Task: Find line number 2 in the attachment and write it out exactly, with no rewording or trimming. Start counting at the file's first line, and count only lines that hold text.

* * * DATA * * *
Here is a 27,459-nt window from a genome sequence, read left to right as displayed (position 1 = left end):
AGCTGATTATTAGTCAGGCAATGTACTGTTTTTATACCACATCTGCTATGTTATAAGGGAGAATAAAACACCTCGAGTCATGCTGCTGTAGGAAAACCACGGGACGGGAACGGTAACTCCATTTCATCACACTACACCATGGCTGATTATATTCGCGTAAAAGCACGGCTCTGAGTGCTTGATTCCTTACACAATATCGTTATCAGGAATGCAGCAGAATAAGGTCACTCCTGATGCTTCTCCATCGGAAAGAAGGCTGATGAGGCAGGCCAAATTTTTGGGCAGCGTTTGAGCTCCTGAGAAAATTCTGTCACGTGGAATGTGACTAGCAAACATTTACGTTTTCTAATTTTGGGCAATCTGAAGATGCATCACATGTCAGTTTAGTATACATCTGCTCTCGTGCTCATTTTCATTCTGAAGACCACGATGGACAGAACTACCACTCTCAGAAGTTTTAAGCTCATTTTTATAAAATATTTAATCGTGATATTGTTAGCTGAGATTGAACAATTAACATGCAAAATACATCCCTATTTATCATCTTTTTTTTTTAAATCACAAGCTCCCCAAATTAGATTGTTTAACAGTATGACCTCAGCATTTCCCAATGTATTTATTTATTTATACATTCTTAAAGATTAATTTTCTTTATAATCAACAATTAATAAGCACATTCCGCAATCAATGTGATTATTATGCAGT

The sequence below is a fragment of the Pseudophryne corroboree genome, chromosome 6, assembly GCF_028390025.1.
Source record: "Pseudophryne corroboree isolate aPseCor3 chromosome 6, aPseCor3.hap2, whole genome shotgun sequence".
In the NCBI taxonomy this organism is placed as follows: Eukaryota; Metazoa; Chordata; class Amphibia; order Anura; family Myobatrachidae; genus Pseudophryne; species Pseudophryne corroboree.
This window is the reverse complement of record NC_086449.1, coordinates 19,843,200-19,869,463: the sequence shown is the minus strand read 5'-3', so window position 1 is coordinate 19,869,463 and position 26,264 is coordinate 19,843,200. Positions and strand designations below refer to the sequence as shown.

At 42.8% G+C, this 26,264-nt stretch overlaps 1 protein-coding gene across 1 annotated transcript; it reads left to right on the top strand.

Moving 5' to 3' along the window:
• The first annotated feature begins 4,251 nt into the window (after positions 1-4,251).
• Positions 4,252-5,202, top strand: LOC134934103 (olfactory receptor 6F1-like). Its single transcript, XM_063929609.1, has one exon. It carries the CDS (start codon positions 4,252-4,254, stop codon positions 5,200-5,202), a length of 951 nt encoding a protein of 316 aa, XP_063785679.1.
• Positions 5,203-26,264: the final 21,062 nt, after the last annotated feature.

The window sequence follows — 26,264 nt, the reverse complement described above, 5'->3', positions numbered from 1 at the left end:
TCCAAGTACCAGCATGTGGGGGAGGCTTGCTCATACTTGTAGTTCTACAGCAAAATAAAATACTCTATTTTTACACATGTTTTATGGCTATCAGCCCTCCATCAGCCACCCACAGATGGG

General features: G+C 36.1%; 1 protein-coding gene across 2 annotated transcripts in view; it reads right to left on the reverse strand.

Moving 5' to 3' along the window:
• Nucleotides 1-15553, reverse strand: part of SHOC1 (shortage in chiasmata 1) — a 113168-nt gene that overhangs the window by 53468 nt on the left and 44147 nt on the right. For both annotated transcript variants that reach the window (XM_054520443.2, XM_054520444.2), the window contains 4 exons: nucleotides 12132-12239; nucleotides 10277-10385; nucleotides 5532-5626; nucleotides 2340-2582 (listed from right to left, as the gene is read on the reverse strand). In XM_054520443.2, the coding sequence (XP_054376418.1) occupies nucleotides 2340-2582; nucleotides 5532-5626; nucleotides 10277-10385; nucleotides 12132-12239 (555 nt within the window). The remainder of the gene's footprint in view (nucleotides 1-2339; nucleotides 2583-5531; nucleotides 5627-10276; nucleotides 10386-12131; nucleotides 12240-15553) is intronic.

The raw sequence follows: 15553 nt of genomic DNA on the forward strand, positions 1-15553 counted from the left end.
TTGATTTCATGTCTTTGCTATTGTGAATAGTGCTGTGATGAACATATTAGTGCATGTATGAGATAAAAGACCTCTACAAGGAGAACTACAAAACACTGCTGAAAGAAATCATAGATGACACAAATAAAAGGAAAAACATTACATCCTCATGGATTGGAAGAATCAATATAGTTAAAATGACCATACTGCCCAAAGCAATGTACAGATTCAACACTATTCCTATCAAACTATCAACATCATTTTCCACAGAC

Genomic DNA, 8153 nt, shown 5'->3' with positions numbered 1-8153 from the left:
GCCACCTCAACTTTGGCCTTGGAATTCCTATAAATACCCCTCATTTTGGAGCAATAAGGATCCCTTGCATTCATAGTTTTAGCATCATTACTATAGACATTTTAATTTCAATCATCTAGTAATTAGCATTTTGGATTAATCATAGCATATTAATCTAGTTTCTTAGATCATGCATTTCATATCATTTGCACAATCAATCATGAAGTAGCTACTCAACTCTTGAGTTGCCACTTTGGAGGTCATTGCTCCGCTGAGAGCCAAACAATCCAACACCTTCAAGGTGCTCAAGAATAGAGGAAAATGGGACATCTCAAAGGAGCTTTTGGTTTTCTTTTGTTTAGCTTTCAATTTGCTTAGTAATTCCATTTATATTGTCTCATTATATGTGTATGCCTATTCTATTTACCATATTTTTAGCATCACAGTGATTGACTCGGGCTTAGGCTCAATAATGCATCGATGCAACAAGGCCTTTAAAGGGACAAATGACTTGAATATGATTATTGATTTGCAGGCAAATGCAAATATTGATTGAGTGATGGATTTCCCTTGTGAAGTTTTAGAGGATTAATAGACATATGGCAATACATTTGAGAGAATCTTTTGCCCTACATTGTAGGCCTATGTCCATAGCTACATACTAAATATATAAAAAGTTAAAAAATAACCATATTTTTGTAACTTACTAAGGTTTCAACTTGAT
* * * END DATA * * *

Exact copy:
AGCTGATTATTAGTCAGGCAATGTACTGTTTTTATACCACATCTGCTATGTTATAAGGGAGAATAAAACACCTCGAGTCATGCTGCTGTAGGAAAACCACGGGACGGGAACGGTAACTCCATTTCATCACACTACACCATGGCTGATTATATTCGCGTAAAAGCACGGCTCTGAGTGCTTGATTCCTTACACAATATCGTTATCAGGAATGCAGCAGAATAAGGTCACTCCTGATGCTTCTCCATCGGAAAGAAGGCTGATGAGGCAGGCCAAATTTTTGGGCAGCGTTTGAGCTCCTGAGAAAATTCTGTCACGTGGAATGTGACTAGCAAACATTTACGTTTTCTAATTTTGGGCAATCTGAAGATGCATCACATGTCAGTTTAGTATACATCTGCTCTCGTGCTCATTTTCATTCTGAAGACCACGATGGACAGAACTACCACTCTCAGAAGTTTTAAGCTCATTTTTATAAAATATTTAATCGTGATATTGTTAGCTGAGATTGAACAATTAACATGCAAAATACATCCCTATTTATCATCTTTTTTTTTTAAATCACAAGCTCCCCAAATTAGATTGTTTAACAGTATGACCTCAGCATTTCCCAATGTATTTATTTATTTATACATTCTTAAAGATTAATTTTCTTTATAATCAACAATTAATAAGCACATTCCGCAATCAATGTGATTATTATGCAGT